Sellwood Bridge, 1926

Many VPers probably got out last Saturday to watch the Sellwood Bridge move a bit downriver to make way for a new bridge. This 1926 photo shows the bridge when it was only a year old. This view is to the east when most of the Sellwood riverbank was the site of Oregon Woodwork Ltd.

A2009-009.1207 Sellwood Bridge 1926(City of Portland Archives)

7 thoughts on “Sellwood Bridge, 1926

  1. I wonder if there are any plans to reuse the old bridge span? It would be great to see it recycled for future use, as they did with the old Burnside Bridge which now crosses the Sandy River

  2. According to the Sellwood Bridge web site (http://www.sellwoodbridge.org/): “When the new bridge is opened, the old Sellwood Bridge will be made available for re-use at a different location. If the bridge is not relocated, its steel and concrete will be recycled, continuing the cycle of re-use that started when parts of the old Burnside Bridge were used to build the Sellwood Bridge in 1925.”

  3. Yeah the old Burnside Bridge was re-used in three bridges – The Sellwood, Bull Run Bridge and the Sandy River Bridge on Lusted Road, if I am not mistaken. You can still see the nautical-themed truss portals on the Bull Run and Sandy River spans – a nod to the bridge’s original home in the port of Portland.
    Bull Run River Bridge

  4. The trouble is, as you can see from the picture, that it’s not three shorter trusses, but one continuous truss. I don’t know if the truss could be cut in three, and new end elements constructed on each one. The Burnside trusses were shorter, and could be relocated independently. In fact, I think the Burnside trusses were pin-connected trusses, so they could be disassembled into straight beams, and reassembled elsewhere.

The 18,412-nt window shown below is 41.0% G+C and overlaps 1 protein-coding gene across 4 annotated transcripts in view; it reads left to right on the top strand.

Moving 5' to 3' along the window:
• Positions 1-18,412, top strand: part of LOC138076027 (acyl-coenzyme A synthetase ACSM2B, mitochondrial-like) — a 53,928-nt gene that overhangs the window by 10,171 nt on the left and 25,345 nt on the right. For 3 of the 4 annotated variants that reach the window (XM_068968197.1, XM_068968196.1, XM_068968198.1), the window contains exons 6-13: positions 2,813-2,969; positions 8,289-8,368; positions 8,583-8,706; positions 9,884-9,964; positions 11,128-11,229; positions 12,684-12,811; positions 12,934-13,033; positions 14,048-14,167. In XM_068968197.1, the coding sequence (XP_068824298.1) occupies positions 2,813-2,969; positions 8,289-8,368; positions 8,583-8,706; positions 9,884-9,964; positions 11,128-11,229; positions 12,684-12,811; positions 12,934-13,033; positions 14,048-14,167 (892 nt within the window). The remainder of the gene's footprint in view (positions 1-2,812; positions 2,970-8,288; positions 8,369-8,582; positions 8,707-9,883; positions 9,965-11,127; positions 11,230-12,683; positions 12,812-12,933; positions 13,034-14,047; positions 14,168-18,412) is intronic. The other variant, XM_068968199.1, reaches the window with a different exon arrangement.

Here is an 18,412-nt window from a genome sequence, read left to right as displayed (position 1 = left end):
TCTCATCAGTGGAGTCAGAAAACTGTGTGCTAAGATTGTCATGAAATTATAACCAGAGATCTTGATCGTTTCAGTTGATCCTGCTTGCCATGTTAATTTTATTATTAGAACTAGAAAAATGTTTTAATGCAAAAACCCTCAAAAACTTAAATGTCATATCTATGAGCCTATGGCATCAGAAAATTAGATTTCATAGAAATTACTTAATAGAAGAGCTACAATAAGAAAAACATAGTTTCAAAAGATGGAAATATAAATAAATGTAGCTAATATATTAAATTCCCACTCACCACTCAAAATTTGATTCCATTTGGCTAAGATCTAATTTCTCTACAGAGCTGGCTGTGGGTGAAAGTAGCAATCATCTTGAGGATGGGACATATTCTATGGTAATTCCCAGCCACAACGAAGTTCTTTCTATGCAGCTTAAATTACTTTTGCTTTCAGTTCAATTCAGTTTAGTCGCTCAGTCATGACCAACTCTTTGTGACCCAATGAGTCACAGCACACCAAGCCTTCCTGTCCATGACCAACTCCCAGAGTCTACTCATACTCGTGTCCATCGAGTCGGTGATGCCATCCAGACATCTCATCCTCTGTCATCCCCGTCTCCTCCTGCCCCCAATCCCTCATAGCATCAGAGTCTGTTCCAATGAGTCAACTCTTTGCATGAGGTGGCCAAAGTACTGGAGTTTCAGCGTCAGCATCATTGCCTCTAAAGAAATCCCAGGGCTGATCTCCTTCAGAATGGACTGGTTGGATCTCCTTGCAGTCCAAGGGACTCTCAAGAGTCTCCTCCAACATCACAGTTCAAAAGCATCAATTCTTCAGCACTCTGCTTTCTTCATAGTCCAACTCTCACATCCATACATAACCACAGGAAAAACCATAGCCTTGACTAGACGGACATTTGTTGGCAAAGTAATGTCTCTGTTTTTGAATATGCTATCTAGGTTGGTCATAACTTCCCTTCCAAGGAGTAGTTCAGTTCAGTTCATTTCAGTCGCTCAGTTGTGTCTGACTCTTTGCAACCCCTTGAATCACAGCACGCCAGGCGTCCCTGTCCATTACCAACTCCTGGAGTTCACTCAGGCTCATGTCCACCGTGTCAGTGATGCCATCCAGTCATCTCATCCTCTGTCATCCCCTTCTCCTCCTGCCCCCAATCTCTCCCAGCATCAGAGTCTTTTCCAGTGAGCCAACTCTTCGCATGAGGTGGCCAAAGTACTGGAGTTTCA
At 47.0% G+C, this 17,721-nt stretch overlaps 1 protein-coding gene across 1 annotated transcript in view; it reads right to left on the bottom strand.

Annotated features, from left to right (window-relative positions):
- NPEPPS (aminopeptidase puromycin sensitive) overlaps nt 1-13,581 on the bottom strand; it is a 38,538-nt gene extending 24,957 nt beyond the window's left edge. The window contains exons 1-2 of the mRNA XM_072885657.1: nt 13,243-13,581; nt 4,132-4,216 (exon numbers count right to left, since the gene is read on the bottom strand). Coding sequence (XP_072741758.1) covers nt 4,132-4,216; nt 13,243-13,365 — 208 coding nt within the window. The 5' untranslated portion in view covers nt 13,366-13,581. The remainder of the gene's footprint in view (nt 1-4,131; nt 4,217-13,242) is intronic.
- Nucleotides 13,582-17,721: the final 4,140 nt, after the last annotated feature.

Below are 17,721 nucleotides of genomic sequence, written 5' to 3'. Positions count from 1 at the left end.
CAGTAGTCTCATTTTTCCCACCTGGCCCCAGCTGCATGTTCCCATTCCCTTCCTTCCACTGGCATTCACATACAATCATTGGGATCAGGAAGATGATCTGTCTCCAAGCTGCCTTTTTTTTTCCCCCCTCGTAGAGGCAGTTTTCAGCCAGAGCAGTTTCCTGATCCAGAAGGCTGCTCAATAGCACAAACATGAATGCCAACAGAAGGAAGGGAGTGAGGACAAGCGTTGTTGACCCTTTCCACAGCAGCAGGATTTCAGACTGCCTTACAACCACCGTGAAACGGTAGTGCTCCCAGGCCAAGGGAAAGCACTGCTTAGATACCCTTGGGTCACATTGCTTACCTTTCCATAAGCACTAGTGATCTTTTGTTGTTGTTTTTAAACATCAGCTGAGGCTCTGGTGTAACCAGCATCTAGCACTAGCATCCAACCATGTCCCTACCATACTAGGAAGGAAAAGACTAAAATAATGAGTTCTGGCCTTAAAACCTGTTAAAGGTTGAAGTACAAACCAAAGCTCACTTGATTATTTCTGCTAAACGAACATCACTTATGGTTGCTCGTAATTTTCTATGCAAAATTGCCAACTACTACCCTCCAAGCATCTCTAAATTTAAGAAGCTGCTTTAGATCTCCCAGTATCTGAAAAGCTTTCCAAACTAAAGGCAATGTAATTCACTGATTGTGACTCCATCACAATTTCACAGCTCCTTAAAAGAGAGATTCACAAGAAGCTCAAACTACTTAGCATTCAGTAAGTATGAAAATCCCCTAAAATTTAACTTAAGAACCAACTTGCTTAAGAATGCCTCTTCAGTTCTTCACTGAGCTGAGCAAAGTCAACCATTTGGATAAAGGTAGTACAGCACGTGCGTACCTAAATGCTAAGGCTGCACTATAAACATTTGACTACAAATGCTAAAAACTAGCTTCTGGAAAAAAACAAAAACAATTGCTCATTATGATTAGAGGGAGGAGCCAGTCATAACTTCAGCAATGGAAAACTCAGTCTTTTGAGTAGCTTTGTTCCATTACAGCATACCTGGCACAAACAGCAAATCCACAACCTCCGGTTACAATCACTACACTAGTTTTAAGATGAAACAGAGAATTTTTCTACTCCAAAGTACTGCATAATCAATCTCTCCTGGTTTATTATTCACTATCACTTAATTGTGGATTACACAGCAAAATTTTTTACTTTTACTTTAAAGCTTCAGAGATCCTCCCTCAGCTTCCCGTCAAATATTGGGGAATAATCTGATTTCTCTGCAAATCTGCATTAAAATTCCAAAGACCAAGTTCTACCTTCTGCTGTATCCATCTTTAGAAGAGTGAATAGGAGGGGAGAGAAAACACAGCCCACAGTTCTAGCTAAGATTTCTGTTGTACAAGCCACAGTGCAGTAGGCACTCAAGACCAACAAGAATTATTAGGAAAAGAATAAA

For those reasons, it seems unfortunately unlikely that the Sellwood span will be reused. It would be a huge project to pick it up, put it on a barge and move it. Any location not on the river would be even harder.

  5. Interesting that back when it opened they had those bumper guards in front of the supports to prevent floating debris from running into it. I guess they eventually discovered that it was overkill and got rid of them.

  6. Spiffy – As a young child in the 60’s, we would still see log rafts floating down the Willamette, through downtown. These log rafts were made up of a perimeter of logs chained together to make a floating corral, with the remaining logs floating free inside the corral. There would be a small tug, and a crew of lumbermen on the raft, with spiked boots and hooked poles, moving the raft downriver. That’s a pretty imprecise sort of load to move down the river, to be sure, and those bumper pilings must have been crucial in those days – something for the polemen to push off against if the log raft got too close.

    In the last 50 years, these log rafts have disappeared completely.

    I’m speculating, here, but with the disappearance of the log rafts, the wooden bumpers also must have become unnecessary.

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